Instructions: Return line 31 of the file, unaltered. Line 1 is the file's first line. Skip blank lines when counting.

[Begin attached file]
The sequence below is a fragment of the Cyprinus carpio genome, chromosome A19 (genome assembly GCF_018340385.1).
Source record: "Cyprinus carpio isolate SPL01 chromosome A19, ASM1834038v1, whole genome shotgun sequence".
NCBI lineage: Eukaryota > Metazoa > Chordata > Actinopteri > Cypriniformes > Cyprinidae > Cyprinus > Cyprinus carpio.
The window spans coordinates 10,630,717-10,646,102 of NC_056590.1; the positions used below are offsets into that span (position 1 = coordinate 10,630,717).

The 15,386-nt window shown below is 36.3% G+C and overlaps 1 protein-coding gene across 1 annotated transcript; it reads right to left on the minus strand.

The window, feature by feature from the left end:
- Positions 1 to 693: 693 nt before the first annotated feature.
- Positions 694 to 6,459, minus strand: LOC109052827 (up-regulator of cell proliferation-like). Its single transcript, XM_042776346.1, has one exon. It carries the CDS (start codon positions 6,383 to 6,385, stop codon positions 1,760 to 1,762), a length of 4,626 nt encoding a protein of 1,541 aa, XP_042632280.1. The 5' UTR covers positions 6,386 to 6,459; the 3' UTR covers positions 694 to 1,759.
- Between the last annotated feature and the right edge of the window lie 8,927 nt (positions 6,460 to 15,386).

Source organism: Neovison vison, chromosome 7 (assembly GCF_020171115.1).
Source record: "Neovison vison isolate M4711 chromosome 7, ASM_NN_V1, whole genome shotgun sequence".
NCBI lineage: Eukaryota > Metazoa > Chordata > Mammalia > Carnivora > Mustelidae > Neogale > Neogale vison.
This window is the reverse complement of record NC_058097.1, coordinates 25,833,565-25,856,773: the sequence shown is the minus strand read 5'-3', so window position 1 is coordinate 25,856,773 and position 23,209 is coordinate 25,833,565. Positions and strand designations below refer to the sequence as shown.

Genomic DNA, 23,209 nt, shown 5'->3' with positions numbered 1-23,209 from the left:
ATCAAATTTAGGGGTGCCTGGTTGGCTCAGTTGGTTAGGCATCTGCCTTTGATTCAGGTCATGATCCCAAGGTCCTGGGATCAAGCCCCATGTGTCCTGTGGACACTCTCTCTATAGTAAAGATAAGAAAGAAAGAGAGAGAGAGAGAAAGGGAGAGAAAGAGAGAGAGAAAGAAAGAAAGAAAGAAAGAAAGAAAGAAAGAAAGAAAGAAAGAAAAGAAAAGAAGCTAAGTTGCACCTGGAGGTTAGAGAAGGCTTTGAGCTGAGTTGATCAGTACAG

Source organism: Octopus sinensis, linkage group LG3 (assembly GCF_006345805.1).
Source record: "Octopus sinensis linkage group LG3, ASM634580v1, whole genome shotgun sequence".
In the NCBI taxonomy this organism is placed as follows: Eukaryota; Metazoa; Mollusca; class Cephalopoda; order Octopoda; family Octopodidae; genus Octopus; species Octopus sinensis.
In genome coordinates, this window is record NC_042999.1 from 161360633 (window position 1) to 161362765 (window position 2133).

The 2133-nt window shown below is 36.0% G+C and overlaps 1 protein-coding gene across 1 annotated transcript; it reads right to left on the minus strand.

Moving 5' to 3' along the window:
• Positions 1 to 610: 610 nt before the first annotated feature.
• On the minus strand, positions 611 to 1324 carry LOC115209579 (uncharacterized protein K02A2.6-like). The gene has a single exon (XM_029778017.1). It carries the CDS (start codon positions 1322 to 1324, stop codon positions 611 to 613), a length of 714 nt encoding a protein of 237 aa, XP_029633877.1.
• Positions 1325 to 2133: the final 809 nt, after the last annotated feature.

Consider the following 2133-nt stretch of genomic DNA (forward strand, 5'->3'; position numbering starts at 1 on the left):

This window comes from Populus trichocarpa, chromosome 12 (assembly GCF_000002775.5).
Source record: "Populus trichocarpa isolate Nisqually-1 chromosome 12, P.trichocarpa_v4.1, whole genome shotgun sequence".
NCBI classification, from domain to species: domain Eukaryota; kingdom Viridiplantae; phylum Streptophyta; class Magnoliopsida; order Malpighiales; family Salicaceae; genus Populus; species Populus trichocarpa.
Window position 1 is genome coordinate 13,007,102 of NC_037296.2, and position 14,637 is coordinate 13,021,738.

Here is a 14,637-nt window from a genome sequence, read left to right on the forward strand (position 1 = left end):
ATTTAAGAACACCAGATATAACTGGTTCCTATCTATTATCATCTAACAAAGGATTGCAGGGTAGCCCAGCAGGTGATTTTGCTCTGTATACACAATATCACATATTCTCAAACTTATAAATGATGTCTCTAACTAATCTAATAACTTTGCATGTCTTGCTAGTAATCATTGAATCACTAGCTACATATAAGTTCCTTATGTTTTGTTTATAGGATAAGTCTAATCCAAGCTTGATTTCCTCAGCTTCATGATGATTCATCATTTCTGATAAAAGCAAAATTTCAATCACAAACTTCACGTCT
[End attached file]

ATTTAAGAACACCAGATATAACTGGTTCCTATCTATTATCATCTAACAAAGGATTGCAGGGTAGCCCAGCAGGTGATTTTGCTCTGTATACACAATATCACATATTCTCAAACTTATAAATGATGTCTCTAACTAATCTAATAACTTTGCATGTCTTGCTAGTAATCATTGAATCACTAGCTACATATAAGTTCCTTATGTTTTGTTTATAGGATAAGTCTAATCCAAGCTTGATTTCCTCAGCTTCATGATGATTCATCATTTCTGATAAAAGCAAAATTTCAATCACAAACTTCACGTCT